Pa­tient ex­pe­ri­ence da­ta: Sanofi re­searchers call for more con­sis­ten­cy from FDA

Re­searchers at drug­mak­er Sanofi are call­ing on the FDA to make its pub­li­ca­tion of pa­tient ex­pe­ri­ence da­ta (PED) in re­view doc­u­men­ta­tion more con­sis­tent af­ter re­view­ing ap­pli­ca­tions ap­proved in the first full year af­ter a re­quire­ment of the 21st Cen­tu­ry Cures Act com­pelled the agency to do so.

Un­der Sec­tion 3001 of the 21st Cen­tu­ry Cures Act, the FDA is re­quired to “pub­lish a brief state­ment on any pa­tient ex­pe­ri­ence da­ta or re­lat­ed in­for­ma­tion that was part of the ap­pli­ca­tion” for ap­pli­ca­tions sub­mit­ted af­ter 16 June 2017.

In 2018, the FDA’s Cen­ter for Drug Eval­u­a­tion and Re­search (CDER) ap­proved 59 nov­el drugs and bi­o­log­ics. Of those, 48 ap­pli­ca­tions (81.4%) in­clud­ed a Sec. 3001 PED ta­ble with­in the re­view doc­u­men­ta­tion. Among the 11 prod­ucts that did not in­clude a PED ta­ble, sev­en were sub­mit­ted to the FDA pri­or to the im­ple­men­ta­tion date for Sec. 3001.

Among the 48 ap­pli­ca­tions that in­clud­ed a PED ta­ble, the re­searchers found that 34 (70.8%) re­port­ed us­ing PED dur­ing the re­view. Of those 34 ap­pli­ca­tions, 29 (60.4%) in­clud­ed on­ly spon­sor-sub­mit­ted PED, four (8.3%) in­clud­ed spon­sor- and non­spon­sor-sub­mit­ted PED and one (2.1%) in­clud­ed on­ly non­spon­sor-sub­mit­ted PED.

The sources of the non­spon­sor-sub­mit­ted PED in­clud­ed the FDA pa­tient-fo­cused drug de­vel­op­ment meet­ing sum­maries, a meet­ing be­tween the FDA and pa­tient stake­hold­ers and an FDA ad­vi­so­ry com­mit­tee meet­ing.

The re­searchers al­so re­viewed the use of PED across prod­ucts with spe­cial reg­u­la­to­ry des­ig­na­tions, in­clud­ing or­phan drug des­ig­na­tion, break­through ther­a­py des­ig­na­tion, fast track des­ig­na­tion, pri­or­i­ty re­view and ac­cel­er­at­ed ap­proval.

Con­trary to their ex­pec­ta­tions, the re­searchers found that ap­pli­ca­tions with or­phan des­ig­na­tion were less like­ly to in­clude PED in their re­view doc­u­men­ta­tion, with 60.7% of ap­pli­ca­tions with or­phan des­ig­na­tion in­clud­ing PED com­pared to 85% of non-or­phan ap­pli­ca­tions uti­liz­ing PED as part of their re­view.

The re­searchers ob­served a sim­i­lar trend for ap­pli­ca­tions that re­ceived fast track sta­tus or a pri­or­i­ty re­view, not­ing that 61.9% of ap­pli­ca­tions with fast track sta­tus and 64.9% of pri­or­i­ty re­views in­clud­ed PED, while 77.8% of non-fast track and 90.9% non-pri­or­i­ty re­view ap­pli­ca­tions in­clud­ed PED.

On the oth­er hand, prod­ucts grant­ed break­through ther­a­py des­ig­na­tion or ac­cel­er­at­ed ap­proval were more like­ly to in­clude PED in their re­view doc­u­men­ta­tion.

“In­clu­sion of the PED ta­ble with­in the FDA Re­view Doc­u­men­ta­tion—which are by na­ture high­ly tech­ni­cal and ac­cessed pri­mar­i­ly by spon­sors and aca­d­e­mics—would lim­it their vis­i­bil­i­ty to stake­hold­ers less fa­mil­iar with the FDA reg­u­la­to­ry process (such as pa­tient groups and health­care providers),” the re­searchers write.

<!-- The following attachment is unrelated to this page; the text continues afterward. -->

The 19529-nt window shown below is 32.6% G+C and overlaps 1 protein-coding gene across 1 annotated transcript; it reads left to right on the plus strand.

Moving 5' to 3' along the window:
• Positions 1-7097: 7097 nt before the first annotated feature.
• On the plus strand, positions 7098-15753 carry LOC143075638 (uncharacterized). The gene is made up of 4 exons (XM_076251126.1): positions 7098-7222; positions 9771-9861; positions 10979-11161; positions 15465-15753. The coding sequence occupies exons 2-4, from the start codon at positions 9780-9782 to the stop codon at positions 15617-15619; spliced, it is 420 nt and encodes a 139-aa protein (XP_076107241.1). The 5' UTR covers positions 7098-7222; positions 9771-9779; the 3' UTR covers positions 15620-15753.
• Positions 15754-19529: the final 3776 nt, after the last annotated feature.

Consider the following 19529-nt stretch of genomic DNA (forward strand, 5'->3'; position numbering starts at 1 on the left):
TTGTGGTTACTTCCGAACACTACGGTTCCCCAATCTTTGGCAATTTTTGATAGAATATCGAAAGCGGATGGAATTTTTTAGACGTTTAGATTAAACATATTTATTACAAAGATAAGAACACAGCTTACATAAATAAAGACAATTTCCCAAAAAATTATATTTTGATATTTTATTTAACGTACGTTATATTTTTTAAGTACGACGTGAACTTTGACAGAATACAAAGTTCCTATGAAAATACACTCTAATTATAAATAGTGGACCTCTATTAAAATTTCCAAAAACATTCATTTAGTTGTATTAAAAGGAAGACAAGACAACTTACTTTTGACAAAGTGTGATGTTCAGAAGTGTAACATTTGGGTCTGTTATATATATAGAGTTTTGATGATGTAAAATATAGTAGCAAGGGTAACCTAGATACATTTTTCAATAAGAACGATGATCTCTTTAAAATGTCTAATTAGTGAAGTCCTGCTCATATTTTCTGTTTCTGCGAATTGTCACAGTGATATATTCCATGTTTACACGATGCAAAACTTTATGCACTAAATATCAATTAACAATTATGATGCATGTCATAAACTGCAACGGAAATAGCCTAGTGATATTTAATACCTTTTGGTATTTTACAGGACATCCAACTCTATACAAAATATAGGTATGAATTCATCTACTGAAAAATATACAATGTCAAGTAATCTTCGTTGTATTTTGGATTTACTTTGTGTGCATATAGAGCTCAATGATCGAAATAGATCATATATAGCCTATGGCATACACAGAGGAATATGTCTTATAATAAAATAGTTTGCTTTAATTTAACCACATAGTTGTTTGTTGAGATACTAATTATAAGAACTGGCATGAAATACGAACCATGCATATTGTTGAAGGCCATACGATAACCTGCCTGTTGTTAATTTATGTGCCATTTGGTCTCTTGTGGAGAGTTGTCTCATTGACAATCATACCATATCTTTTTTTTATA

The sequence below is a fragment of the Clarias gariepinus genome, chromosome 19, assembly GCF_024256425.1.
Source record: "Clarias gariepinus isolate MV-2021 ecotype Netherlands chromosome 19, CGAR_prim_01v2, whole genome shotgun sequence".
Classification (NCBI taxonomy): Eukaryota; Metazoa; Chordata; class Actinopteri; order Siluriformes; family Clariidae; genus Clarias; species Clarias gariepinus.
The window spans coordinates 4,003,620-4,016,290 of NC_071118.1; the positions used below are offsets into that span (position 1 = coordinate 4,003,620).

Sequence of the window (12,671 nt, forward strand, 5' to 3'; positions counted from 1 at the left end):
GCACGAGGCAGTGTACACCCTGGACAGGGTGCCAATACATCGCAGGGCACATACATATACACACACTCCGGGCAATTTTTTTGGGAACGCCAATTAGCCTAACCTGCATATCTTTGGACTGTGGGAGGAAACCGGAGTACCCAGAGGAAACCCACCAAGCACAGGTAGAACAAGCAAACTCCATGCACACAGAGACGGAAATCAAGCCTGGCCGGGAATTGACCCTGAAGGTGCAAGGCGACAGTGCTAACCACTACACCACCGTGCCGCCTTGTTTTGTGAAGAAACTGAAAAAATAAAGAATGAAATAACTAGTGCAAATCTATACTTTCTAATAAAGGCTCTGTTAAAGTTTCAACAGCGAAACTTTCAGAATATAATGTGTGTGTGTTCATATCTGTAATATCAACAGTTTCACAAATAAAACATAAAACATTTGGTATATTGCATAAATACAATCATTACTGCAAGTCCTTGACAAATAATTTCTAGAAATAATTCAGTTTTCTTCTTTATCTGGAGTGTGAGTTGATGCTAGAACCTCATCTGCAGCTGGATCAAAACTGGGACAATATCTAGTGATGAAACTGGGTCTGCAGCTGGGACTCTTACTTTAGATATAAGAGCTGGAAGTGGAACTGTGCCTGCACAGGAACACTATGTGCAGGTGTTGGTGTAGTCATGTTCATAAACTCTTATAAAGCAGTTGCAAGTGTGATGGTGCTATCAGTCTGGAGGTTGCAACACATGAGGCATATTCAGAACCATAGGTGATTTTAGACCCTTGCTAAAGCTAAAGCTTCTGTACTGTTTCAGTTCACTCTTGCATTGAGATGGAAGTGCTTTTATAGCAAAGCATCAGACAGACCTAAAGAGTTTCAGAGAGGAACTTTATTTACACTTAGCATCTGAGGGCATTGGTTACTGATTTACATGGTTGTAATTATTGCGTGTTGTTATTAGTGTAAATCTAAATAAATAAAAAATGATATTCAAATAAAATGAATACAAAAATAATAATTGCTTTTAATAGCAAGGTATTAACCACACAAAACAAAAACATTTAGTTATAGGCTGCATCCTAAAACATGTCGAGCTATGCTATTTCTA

The re­searchers al­so point out that while the for­mat of the PED ta­bles in­clud­ed in the re­view doc­u­men­ta­tion were “large­ly con­sis­tent through­out these 48 drug prod­uct ap­pli­ca­tions, the use of the ta­ble by FDA re­view­ers var­ied sig­nif­i­cant­ly,” not­ing that in just over half of the ap­pli­ca­tions (58.3%) the PED ta­ble spec­i­fied the ap­pli­ca­tion sec­tion where PED was dis­cussed. Ad­di­tion­al­ly, the re­searchers say that on­ly nine of the 29 ap­pli­ca­tions that in­clud­ed pa­tient re­port­ed out­come (PRO) da­ta spec­i­fied which PRO in­stru­ment was used.

“Fur­ther, it ap­pears that FDA did not con­sis­tent­ly pub­lish a PED ta­ble for sup­ple­men­tal ap­pli­ca­tions, which are al­so ap­proved un­der FD&C Act 505(b) or PH­SA 351(a)—while this in­for­ma­tion some­times can be ac­cessed by oth­er means, there is no con­sol­i­dat­ed, ‘pub­licly avail­able’ ac­cess to this in­for­ma­tion,” the re­searchers write.

The re­searchers high­light the fact that clin­i­cal out­come as­sess­ments (COAs), in­clud­ing PROs, ac­count­ed for near­ly three-quar­ters (73.2%) of the sources of PED in the ap­pli­ca­tions.

While the re­searchers note that this may be due to both spon­sors and the FDA hav­ing more ex­pe­ri­ence with COAs com­pared to oth­er sources of PED. “Based on the re­sults of this re­view, both the FDA and spon­sors should en­sure that all forms of PED, be­yond COAs, are ap­pro­pri­ate­ly be­ing in­cor­po­rat­ed in­to drug de­vel­op­ment,” they write.

Look­ing ahead, the re­searchers say they ex­pect the FDA to be more con­sis­tent in its han­dling of PED across its re­view di­vi­sions and ar­gue that the re­quire­ments un­der Sec­tion 3001 of the Cures Act should ap­ply to sup­ple­men­tal ap­pli­ca­tions as well.

Ad­di­tion­al­ly, the re­searchers say that the FDA could make its use of PED more ac­ces­si­ble by in­clud­ing a plain lan­guage “pa­tient-fac­ing state­ment de­scrib­ing FDA’s use and ap­pli­ca­tion of PED for each ap­proval,” sim­i­lar to how the agency pro­vides its drug tri­al snap­shots.

The re­searchers al­so ar­gue that the FDA should in­clude or link to its use of PED in its re­views of ap­pli­ca­tions in ap­proved la­bel­ing. “With­out di­rect in­clu­sion in la­bel­ing, or at least a mean­ing­ful and ac­ces­si­ble link­age of the in­for­ma­tion to la­bel­ing, true pub­li­ca­tion of FDA’s use of pa­tient in­put ar­guably has not been ef­fec­tu­at­ed for the ben­e­fit of all users,” the re­searchers write.

FDA Re­port­ed Use of Pa­tient Ex­pe­ri­ence Da­ta in 2018 Drug Ap­provals


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